Creasy007’s review published on Letterboxd:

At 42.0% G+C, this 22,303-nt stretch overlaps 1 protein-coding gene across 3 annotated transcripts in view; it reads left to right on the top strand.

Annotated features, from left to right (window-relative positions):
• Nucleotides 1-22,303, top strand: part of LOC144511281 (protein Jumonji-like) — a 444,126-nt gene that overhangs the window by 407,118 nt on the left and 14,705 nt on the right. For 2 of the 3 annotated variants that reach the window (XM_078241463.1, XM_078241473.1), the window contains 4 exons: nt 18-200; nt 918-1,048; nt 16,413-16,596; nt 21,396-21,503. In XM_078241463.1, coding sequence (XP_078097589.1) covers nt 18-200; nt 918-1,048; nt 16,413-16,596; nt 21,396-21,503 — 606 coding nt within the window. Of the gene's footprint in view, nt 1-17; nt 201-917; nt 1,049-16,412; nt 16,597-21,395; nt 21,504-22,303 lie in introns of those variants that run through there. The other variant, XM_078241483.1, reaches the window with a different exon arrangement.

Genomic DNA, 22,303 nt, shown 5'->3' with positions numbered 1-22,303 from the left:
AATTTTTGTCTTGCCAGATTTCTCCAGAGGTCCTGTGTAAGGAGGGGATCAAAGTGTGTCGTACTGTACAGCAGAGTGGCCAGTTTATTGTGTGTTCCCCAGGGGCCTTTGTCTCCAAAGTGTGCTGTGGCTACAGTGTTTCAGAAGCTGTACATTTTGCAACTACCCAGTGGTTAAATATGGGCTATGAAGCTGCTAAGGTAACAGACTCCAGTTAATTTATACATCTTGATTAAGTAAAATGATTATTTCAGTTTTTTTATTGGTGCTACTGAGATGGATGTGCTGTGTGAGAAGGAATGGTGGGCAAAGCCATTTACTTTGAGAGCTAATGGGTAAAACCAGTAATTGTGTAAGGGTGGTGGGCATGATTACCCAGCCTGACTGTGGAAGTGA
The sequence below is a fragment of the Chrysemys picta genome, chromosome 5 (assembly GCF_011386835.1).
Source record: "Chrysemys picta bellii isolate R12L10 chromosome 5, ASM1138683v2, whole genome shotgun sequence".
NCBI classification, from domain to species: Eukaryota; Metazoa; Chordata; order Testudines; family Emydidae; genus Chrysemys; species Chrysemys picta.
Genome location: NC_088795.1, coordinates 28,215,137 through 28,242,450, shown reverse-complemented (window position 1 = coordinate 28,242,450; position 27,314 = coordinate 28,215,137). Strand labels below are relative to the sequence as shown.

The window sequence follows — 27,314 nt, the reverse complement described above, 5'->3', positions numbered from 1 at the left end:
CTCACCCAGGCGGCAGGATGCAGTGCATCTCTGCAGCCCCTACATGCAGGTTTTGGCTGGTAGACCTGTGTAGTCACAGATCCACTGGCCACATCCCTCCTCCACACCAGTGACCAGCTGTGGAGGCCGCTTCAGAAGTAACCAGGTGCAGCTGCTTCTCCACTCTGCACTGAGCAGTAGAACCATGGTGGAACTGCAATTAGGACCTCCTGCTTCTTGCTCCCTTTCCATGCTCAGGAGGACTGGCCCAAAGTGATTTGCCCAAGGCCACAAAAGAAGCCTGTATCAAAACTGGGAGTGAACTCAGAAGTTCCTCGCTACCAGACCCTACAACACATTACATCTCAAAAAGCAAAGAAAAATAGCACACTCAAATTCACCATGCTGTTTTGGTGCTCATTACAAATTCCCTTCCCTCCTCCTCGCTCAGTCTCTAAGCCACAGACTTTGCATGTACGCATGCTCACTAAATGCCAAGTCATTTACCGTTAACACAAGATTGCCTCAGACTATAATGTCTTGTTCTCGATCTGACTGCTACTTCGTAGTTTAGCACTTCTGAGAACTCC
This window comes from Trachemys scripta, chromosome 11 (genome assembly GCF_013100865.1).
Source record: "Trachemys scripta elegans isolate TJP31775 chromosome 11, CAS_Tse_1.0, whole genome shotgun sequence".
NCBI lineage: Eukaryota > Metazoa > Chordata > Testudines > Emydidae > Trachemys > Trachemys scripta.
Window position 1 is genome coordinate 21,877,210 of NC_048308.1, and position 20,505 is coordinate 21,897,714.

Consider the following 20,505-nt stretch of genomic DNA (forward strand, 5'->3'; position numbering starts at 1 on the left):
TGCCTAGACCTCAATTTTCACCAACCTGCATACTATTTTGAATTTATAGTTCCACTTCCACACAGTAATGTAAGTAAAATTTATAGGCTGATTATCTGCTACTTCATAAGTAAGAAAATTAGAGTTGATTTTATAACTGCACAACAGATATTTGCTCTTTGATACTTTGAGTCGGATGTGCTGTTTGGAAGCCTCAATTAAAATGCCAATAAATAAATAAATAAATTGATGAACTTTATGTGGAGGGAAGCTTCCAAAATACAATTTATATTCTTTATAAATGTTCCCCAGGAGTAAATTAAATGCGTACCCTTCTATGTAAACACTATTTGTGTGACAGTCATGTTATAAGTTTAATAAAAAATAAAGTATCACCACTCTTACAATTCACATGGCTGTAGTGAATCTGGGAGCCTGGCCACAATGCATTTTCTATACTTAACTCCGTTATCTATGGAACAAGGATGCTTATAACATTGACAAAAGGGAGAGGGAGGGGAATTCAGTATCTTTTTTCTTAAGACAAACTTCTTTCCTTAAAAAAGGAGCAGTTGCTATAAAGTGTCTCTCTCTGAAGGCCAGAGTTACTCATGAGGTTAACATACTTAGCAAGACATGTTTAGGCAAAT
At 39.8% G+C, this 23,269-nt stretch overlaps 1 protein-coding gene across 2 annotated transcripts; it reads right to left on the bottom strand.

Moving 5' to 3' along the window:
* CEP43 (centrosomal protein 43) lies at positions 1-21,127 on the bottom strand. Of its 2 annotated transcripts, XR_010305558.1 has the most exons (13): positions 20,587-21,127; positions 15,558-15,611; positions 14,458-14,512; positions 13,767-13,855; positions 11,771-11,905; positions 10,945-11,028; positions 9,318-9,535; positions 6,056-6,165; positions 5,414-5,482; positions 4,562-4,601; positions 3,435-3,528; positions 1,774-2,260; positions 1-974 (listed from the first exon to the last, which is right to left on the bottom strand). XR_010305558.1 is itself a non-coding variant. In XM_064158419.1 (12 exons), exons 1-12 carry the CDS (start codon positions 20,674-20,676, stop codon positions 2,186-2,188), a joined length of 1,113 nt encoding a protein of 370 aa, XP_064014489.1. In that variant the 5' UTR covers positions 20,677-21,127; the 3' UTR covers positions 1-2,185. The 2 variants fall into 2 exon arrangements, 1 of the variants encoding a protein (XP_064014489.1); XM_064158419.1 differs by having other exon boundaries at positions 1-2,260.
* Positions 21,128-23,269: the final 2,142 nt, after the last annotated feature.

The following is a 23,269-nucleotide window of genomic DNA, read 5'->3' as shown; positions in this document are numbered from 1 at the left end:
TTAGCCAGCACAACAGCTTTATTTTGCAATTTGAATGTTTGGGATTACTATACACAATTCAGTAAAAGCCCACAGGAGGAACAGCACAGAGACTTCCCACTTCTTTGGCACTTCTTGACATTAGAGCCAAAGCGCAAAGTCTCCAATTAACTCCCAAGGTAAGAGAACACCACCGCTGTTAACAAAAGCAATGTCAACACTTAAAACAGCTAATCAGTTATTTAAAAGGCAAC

An affable return to the man's greatest works, Gerald Potterton's 'The Railrodder' is a joyous experience, even if it's not always groundbreaking. It works as a delightful homage to the silent film era and all the greatness that came with it while also serving as Keaton's final silent film, despite being filmed at his old age in 1965. Playing the titular character, Keaton sees himself on a silent, solo journey across Canada, one inexplicably fast-paced and casually handled as his rail maintenance vehicle takes him across vast landscapes and offers him a spot to do laundry, make breakfast, and even break out a map for gag offerings. It's such a heartfelt short, one that's a beautiful reunion between a legendary performer and the era that made him so profoundly iconic.